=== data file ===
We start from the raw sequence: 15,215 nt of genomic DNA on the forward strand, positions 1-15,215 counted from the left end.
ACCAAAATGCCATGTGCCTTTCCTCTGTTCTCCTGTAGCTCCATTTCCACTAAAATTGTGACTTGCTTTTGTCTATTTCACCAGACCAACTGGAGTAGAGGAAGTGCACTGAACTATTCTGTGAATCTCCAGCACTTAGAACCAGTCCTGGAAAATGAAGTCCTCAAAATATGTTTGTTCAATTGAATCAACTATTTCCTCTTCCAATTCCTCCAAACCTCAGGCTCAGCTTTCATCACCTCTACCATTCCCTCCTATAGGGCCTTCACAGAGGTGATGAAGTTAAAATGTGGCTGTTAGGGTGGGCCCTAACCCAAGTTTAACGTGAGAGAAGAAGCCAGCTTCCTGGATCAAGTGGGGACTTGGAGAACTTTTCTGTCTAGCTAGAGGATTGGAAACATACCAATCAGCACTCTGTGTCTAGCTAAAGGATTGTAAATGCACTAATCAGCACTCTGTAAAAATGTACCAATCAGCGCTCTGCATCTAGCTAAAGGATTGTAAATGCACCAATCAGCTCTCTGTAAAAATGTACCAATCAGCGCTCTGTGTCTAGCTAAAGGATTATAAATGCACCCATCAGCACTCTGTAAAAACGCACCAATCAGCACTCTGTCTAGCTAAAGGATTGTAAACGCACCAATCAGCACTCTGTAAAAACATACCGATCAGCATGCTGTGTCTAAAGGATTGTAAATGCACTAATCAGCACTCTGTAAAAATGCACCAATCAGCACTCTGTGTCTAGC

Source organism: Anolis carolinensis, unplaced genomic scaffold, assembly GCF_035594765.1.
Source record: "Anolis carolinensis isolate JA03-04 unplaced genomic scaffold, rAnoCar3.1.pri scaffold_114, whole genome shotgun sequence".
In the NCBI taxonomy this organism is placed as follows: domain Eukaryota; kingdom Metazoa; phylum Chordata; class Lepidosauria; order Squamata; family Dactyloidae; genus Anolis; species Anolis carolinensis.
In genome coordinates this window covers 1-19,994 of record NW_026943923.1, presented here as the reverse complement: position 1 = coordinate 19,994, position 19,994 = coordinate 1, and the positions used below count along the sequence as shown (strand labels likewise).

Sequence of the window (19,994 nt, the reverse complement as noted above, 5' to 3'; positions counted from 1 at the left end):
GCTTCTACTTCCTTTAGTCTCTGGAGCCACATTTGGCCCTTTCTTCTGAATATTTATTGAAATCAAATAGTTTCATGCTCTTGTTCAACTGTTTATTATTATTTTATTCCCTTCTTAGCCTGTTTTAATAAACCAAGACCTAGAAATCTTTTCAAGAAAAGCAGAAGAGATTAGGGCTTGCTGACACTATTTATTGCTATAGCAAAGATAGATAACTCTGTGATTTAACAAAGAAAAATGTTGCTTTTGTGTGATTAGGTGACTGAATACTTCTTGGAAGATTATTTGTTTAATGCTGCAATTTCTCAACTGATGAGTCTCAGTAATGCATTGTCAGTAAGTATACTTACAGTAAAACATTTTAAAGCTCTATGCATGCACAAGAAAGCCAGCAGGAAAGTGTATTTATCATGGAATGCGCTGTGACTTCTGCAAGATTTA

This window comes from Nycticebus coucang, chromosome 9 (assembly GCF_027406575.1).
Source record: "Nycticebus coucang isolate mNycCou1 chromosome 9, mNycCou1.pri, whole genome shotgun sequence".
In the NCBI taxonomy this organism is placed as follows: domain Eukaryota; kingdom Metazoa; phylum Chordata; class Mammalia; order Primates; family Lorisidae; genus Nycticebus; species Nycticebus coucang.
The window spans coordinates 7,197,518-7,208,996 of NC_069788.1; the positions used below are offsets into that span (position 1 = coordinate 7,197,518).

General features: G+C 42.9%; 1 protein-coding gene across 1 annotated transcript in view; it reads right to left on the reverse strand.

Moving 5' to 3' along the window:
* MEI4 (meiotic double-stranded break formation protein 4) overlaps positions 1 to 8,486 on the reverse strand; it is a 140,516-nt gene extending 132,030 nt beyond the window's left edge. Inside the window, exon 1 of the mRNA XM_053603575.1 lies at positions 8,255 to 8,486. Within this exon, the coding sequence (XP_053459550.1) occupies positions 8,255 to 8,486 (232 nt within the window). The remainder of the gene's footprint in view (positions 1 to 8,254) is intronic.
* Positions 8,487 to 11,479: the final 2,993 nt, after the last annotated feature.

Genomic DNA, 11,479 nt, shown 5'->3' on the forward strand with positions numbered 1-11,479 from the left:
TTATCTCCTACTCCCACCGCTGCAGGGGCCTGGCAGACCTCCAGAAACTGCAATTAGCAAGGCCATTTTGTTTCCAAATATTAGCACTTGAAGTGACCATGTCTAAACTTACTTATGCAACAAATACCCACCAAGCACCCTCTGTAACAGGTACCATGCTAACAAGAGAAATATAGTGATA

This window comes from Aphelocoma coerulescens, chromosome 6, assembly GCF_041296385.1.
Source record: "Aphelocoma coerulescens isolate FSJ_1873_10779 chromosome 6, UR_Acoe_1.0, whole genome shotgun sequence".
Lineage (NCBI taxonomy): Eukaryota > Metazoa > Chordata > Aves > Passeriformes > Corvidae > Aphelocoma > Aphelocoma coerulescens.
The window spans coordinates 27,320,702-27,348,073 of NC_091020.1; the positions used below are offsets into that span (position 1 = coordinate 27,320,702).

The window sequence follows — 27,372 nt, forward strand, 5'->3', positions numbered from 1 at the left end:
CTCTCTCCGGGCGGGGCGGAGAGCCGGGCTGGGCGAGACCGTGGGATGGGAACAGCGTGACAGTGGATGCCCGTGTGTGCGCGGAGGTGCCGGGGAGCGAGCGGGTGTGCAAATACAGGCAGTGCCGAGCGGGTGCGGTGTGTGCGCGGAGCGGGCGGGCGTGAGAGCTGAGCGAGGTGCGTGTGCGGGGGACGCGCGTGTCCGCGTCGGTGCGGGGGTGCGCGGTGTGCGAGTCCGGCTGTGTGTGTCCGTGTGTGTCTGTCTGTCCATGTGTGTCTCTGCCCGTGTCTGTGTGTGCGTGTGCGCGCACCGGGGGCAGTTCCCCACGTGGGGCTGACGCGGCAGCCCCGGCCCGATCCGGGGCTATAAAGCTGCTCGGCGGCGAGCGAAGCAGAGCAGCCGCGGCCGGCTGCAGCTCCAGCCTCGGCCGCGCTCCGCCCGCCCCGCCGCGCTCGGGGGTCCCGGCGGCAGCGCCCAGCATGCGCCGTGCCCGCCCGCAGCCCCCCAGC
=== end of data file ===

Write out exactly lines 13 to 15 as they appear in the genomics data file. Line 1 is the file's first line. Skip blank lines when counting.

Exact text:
General features: G+C 42.9%; 1 protein-coding gene across 1 annotated transcript in view; it reads right to left on the reverse strand.

Moving 5' to 3' along the window:
* MEI4 (meiotic double-stranded break formation protein 4) overlaps positions 1 to 8,486 on the reverse strand; it is a 140,516-nt gene extending 132,030 nt beyond the window's left edge. Inside the window, exon 1 of the mRNA XM_053603575.1 lies at positions 8,255 to 8,486. Within this exon, the coding sequence (XP_053459550.1) occupies positions 8,255 to 8,486 (232 nt within the window). The remainder of the gene's footprint in view (positions 1 to 8,254) is intronic.